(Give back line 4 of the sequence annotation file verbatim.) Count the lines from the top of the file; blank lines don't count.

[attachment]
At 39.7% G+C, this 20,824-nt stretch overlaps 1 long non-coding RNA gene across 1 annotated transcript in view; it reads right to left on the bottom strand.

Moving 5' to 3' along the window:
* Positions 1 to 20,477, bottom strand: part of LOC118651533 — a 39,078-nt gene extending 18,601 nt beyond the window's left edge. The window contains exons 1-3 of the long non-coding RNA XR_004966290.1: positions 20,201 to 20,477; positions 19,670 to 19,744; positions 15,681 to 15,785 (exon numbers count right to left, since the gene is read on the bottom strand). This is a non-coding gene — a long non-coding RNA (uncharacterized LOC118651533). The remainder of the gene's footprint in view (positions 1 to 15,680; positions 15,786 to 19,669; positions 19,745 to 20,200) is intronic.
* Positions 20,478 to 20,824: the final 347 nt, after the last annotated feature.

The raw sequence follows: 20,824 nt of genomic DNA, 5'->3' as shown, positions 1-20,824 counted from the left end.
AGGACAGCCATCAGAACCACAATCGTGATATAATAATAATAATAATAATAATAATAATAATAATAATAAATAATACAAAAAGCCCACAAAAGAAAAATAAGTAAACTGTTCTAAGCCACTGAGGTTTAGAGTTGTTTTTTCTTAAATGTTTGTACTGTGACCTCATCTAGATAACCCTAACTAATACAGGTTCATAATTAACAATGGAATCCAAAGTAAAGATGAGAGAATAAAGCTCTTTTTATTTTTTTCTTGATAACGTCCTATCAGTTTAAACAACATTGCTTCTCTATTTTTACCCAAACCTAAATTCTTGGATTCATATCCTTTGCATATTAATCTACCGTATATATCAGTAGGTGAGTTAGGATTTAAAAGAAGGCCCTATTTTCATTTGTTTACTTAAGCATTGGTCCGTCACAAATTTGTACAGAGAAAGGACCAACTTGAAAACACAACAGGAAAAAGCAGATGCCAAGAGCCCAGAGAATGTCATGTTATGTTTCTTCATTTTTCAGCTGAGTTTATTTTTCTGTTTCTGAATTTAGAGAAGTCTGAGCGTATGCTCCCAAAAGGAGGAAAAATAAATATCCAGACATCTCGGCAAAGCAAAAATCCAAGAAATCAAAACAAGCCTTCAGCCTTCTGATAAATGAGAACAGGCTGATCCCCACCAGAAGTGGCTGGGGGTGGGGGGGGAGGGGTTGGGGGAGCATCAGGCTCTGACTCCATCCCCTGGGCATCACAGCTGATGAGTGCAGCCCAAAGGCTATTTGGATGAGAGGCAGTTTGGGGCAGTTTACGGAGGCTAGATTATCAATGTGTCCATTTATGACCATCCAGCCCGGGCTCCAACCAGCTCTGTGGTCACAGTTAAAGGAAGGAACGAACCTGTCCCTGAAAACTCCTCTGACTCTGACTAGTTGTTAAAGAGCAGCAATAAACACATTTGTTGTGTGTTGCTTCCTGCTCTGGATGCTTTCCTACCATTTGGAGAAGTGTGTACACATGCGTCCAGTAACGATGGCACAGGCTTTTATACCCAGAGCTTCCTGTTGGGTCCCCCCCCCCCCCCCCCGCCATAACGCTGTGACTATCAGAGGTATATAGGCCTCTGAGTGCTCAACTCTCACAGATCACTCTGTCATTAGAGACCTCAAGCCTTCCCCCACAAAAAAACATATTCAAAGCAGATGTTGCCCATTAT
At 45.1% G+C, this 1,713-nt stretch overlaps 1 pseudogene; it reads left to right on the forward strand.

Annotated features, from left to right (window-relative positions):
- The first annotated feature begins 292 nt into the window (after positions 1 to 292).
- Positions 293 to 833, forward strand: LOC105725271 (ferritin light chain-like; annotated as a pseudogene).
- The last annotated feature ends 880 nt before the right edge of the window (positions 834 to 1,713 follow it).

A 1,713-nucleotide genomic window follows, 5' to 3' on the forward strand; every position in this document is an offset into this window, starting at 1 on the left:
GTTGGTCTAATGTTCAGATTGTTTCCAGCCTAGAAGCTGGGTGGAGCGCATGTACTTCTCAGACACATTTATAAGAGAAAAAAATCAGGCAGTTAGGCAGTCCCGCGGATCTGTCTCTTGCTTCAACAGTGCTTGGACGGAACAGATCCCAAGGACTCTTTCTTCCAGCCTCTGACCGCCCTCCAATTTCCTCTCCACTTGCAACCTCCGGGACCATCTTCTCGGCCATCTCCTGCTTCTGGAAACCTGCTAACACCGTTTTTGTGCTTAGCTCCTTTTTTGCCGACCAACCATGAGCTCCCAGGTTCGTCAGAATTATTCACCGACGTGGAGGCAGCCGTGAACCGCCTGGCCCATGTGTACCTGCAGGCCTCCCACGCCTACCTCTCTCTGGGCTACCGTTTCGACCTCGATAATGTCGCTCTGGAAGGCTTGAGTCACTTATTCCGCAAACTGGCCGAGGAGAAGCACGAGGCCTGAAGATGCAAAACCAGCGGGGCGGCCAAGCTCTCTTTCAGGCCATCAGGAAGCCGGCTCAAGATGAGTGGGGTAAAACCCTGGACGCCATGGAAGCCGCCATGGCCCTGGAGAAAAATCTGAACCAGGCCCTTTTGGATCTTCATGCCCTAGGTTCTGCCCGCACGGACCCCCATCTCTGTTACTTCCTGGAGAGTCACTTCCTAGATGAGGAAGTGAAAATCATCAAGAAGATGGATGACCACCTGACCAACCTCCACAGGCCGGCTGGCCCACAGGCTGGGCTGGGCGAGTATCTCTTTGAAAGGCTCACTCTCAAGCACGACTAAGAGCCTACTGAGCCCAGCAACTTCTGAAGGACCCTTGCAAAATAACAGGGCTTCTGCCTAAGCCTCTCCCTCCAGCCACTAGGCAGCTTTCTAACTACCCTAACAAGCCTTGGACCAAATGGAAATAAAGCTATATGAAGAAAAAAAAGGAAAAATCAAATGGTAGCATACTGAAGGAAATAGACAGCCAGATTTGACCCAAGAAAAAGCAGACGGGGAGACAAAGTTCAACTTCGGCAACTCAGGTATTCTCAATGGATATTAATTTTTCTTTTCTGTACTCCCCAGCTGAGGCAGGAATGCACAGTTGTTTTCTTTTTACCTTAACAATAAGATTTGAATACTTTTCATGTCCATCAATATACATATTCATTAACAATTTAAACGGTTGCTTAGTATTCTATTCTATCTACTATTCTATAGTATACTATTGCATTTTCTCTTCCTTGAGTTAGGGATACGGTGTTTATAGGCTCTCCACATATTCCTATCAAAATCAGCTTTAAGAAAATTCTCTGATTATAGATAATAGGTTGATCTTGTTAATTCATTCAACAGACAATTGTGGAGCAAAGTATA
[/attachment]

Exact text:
* Positions 20,478 to 20,824: the final 347 nt, after the last annotated feature.